DiGIACOMO v. CABRINI MEDICAL CENTER

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Supreme Court, Appellate Division, Second Department, New York.

James DiGIACOMO, et al., respondents-appellants, v. CABRINI MEDICAL CENTER, et al., appellants-respondents.

Decided: September 26, 2005

ROBERT W. SCHMIDT, J.P., SONDRA MILLER, WILLIAM F. MASTRO, and REINALDO E. RIVERA, JJ. Jones Hirsch Connors & Bull, P.C., New York, N.Y. (Richard Imbrogno of counsel), for appellant-respondent Cabrini Medical Center. Bartlett, McDonough, Bastone & Monaghan, LLP, White Plains, N.Y. (Edward J. Guardaro, Jr., and Patricia D'Alvia of counsel), for appellant-respondent Kenneth Francis. Chiariello & Chiariello, Forest Hills, N.Y. (Gerald Chiariello II of counsel), for respondents-appellants.

In an action to recover damages for medical malpractice etc., the defendants, Cabrini Medical Center and Kenneth Francis, appeal, as limited by their respective briefs, from so much of an order of the Supreme Court, Queens County (Flug, J.), dated September 15, 2003, as denied those branches of their separate motions pursuant to CPLR 4401 and 4404 which were to set aside a jury verdict in favor of the plaintiffs and against them and for judgment as a matter of law, and the plaintiffs cross-appeal, as limited by their brief, from so much of the same order as granted those branches of the defendants' separate motions which were to set aside the jury award as excessive and reduced the jury award for past pain and suffering from the sum of $350,000 to the sum of $120,000, and for future pain and suffering from the sum of $470,000 to the sum of $25,000.

ORDERED that the order is modified, on the facts and as a matter of discretion, by deleting the provisions thereof granting those branches of the defendants' respective motions which were to set aside the jury award as excessive and reducing the jury award for past pain and suffering from the sum of $350,000 to the sum of $120,000, and for future pain and suffering from the sum of $470,000 to the sum of $25,000, and substituting therefor provisions granting those branches of the defendants' respective motions which were to set aside the jury award as excessive by reducing the jury award for past pain and suffering from the sum of $350,000 to the sum of $250,000, and for future pain and suffering from the sum of $470,000 to the sum of $350,000;  as so modified, the order is affirmed insofar as appealed and cross-appealed from, with one bill of costs to the plaintiffs, and the matter is remitted to the Supreme Court, Queens County, for the entry of an appropriate judgment in accordance herewith.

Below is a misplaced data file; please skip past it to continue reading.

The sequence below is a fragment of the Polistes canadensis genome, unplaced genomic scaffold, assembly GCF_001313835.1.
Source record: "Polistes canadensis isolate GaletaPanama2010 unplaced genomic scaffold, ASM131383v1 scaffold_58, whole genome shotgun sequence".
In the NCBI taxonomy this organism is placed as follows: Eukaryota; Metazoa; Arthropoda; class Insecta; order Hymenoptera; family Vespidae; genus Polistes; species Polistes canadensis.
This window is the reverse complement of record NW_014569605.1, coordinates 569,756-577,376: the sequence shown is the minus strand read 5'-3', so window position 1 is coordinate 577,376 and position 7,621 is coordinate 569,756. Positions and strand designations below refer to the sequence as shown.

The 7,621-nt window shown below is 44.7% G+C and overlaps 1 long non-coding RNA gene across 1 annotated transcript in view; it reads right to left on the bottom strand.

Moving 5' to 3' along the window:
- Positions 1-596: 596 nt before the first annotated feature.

The plaintiff James DiGiacomo (hereinafter the injured plaintiff) suffered from Type I (juvenile) diabetes.   The injured plaintiff experienced extensive wound healing difficulty after several of the toes on his left foot were amputated.   At the suggestion of the defendant Kenneth Francis (hereinafter Dr. Francis), the injured plaintiff underwent a free-tissue transfer which involved the “harvesting” of muscle from his right inner thigh and implanting the tissue on his left forefoot.   On August 11, 1997, the injured plaintiff was admitted to the defendant Cabrini Medical Center (hereinafter Cabrini).   Upon the injured plaintiff's admission, a Cabrini staff nurse examined his right foot as part of the admission process and found nothing wrong with it.   Early the following morning, hospital personnel transferred the injured plaintiff to a gurney and transported him to a holding area outside the operating room.   Additional hospital personnel then transported him into the operating room and placed him on the operating table.   At that point, a Cabrini surgical nurse examined the injured plaintiff.   She testified at trial that she inspected the injured plaintiff's feet and found no lesions or wounds on his right foot.